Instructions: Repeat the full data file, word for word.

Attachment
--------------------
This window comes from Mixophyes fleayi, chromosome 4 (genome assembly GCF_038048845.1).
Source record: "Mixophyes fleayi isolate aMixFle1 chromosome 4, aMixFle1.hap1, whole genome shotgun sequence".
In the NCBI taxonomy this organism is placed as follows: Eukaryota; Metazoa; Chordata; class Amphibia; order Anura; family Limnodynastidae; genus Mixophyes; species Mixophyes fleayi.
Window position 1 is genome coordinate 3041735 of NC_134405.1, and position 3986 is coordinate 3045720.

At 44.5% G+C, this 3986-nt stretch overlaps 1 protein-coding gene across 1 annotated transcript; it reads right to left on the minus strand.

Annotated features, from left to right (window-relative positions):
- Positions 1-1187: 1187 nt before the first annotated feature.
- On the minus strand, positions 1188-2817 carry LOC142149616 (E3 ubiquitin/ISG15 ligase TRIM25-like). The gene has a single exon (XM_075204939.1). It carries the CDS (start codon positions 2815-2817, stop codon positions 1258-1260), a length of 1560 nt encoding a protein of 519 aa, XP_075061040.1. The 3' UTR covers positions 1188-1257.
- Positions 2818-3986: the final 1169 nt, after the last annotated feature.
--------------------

This window comes from Mixophyes fleayi, chromosome 4 (genome assembly GCF_038048845.1).
Source record: "Mixophyes fleayi isolate aMixFle1 chromosome 4, aMixFle1.hap1, whole genome shotgun sequence".
In the NCBI taxonomy this organism is placed as follows: Eukaryota; Metazoa; Chordata; class Amphibia; order Anura; family Limnodynastidae; genus Mixophyes; species Mixophyes fleayi.
Window position 1 is genome coordinate 3041735 of NC_134405.1, and position 3986 is coordinate 3045720.

At 44.5% G+C, this 3986-nt stretch overlaps 1 protein-coding gene across 1 annotated transcript; it reads right to left on the minus strand.

Annotated features, from left to right (window-relative positions):
- Positions 1-1187: 1187 nt before the first annotated feature.
- On the minus strand, positions 1188-2817 carry LOC142149616 (E3 ubiquitin/ISG15 ligase TRIM25-like). The gene has a single exon (XM_075204939.1). It carries the CDS (start codon positions 2815-2817, stop codon positions 1258-1260), a length of 1560 nt encoding a protein of 519 aa, XP_075061040.1. The 3' UTR covers positions 1188-1257.
- Positions 2818-3986: the final 1169 nt, after the last annotated feature.